WASHINGTON – The Civil Rights Division of the U.S. Department of Justice, the U.S. Attorney’s Office (USAO) for the Eastern District of Virginia, and the Federal Bureau of Investigation (FBI) announced today that there is insufficient evidence to pursue federal criminal civil rights charges against a Fairfax County Police Department officer who shot and killed Dr. Salvatore J. Culosi Jr. on January 24, 2006.
Officials from the U.S. Attorney’s Office, the Civil Rights Division, and the FBI met earlier today with representatives of Dr. Culosi’s family to advise them of this decision.
The Department of Justice’s Civil Rights Division, the U.S. Attorney’s Office, and the FBI conducted an independent investigation of the shooting incident and carefully reviewed all of the evidence. During the investigation, federal officials reviewed reports generated by the Fairfax County Police Department Criminal Investigations Bureau; forensic evidence reports; the autopsy report for Dr. Culosi; and the opinion of Dr. Roger M. Enoka, a human movement consultant. FBI agents also re-interviewed a number of witnesses who were previously interviewed by local investigators. After careful examination of all of the evidence, the Department of Justice, the USAO, and the FBI determined that the tragic incident did not constitute a prosecutable violation of the federal criminal civil rights statutes.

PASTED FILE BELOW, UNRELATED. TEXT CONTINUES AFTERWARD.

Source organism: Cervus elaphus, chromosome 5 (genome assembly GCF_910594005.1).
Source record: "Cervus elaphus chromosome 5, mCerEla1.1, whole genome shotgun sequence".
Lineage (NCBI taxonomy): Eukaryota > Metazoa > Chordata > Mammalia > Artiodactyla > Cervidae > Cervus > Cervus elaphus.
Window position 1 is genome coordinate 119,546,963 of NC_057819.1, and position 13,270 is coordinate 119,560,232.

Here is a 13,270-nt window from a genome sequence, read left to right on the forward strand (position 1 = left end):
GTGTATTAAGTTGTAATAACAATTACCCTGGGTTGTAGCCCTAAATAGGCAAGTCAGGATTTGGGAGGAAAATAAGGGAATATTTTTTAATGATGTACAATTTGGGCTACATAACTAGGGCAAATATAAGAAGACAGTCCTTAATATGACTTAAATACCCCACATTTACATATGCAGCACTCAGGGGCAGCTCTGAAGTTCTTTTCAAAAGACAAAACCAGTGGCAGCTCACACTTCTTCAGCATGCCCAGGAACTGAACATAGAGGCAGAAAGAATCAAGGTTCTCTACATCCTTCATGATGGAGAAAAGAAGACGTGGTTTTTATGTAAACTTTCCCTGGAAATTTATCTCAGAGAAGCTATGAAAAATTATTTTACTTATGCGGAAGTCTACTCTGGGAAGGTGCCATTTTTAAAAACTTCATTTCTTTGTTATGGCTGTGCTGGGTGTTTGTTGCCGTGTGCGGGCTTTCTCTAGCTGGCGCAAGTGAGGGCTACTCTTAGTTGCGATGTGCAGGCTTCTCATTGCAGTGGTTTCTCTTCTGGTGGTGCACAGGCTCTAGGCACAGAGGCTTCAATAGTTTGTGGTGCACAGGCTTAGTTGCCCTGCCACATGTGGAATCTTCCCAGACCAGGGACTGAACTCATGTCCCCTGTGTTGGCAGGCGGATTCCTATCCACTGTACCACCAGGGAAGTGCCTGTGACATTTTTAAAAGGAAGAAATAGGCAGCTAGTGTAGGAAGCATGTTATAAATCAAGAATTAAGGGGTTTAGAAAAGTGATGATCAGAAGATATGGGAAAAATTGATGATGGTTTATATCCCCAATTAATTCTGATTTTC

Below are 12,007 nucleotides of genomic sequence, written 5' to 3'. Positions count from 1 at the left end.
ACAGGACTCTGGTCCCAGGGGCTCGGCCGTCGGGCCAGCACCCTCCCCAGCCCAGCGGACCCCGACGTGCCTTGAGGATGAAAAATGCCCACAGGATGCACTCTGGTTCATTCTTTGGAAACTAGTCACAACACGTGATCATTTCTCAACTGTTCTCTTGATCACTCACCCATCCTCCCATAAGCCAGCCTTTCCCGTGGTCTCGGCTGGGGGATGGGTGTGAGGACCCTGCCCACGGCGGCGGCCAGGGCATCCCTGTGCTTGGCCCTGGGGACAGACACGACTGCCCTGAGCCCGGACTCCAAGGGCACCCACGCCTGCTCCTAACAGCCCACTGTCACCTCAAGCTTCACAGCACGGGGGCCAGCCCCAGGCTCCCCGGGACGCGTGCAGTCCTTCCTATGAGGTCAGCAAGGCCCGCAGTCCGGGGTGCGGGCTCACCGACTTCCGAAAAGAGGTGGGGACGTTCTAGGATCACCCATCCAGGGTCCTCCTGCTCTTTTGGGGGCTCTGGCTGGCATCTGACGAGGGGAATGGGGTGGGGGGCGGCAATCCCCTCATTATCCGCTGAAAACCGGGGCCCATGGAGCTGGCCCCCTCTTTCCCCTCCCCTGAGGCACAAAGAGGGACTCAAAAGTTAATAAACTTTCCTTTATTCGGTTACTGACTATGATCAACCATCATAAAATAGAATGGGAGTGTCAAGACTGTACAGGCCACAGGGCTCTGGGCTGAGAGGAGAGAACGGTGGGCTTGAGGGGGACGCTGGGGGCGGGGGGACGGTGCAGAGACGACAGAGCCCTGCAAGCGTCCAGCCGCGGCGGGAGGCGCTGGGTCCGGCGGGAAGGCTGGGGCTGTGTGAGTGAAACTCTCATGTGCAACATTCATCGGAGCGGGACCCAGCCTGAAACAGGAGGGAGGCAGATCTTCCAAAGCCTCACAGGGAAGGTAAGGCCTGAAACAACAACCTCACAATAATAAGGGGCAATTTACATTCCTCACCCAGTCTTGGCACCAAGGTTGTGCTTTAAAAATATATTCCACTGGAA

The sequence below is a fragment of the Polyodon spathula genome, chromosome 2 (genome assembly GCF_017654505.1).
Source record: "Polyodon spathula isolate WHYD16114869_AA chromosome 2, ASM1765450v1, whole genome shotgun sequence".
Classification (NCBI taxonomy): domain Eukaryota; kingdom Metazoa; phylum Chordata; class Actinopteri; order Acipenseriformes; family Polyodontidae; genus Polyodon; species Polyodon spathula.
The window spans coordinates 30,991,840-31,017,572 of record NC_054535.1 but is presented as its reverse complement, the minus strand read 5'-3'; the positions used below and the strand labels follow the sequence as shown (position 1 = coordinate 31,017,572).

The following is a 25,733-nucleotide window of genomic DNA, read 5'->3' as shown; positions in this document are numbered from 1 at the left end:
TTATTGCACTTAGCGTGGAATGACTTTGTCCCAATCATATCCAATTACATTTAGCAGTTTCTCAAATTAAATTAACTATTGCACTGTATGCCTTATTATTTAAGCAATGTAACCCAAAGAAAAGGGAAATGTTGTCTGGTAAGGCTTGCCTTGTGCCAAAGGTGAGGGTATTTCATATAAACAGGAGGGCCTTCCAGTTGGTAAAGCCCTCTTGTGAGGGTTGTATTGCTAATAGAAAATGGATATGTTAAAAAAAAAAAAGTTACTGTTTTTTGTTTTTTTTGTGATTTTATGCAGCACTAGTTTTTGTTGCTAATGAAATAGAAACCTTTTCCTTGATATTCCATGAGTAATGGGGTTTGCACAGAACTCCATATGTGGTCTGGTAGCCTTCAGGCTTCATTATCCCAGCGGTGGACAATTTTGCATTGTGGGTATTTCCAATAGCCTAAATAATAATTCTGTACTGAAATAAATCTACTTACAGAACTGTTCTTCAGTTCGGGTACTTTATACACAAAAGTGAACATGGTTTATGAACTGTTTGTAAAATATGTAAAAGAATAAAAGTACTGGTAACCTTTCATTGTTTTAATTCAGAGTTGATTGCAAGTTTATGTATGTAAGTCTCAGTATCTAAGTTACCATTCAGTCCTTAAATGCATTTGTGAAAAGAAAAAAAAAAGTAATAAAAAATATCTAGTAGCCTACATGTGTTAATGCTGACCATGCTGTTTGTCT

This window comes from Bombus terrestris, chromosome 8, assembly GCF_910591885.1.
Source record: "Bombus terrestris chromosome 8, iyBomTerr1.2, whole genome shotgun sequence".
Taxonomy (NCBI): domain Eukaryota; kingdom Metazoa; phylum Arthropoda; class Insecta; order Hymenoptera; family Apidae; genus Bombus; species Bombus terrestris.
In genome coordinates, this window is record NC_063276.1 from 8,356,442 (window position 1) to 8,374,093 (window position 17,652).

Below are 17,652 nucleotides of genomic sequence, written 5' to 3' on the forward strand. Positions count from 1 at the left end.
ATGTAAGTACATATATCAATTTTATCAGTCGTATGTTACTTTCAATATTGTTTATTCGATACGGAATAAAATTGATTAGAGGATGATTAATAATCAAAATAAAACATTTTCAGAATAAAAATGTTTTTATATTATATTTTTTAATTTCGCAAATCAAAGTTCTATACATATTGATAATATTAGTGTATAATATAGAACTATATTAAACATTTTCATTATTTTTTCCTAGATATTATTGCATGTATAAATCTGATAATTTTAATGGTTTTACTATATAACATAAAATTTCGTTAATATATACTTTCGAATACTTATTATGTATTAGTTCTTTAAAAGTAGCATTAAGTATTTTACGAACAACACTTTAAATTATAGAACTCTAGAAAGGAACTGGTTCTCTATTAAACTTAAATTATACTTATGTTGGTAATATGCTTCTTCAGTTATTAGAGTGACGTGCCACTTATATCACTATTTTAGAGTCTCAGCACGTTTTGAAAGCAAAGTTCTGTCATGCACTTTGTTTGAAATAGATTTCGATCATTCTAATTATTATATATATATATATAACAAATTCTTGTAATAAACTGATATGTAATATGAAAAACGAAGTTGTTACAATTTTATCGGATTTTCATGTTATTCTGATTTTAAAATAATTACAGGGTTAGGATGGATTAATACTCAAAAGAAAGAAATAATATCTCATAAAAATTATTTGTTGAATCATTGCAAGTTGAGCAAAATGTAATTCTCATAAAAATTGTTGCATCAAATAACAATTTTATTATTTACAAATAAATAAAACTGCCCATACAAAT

In order to prove a violation of the applicable federal criminal civil rights laws, prosecutors must establish, beyond a reasonable doubt, that a law enforcement officer willfully deprived an individual of a constitutional right. Neither accident, mistake, fear, nor bad judgment is sufficient to establish such a criminal violation.
Experienced civil rights prosecutors reviewed the voluminous reports generated during the investigation. Based on that review, federal officials determined that the evidence was insufficient to prove, beyond a reasonable doubt, that the officer who fatally shot Dr. Culosi acted willfully, that is with the specific intent to do something the law forbids. Accordingly, the Department has closed this investigation without prosecution.
The Civil Rights Division, the USAO, and the FBI devoted many hours and significant resources to a complete and careful review of the events surrounding Dr. Culosi’s tragic death. The decision not to pursue criminal charges is based on painstaking analysis of the facts developed during a lengthy and thorough investigation. The Department of Justice remains committed to investigations of this kind and stands ready to devote the resources required to ensure that all allegations of serious civil rights violations are fully and completely investigated. The Department of Justice aggressively prosecutes criminal civil rights violations whenever the evidence developed in these investigations warrants doing so.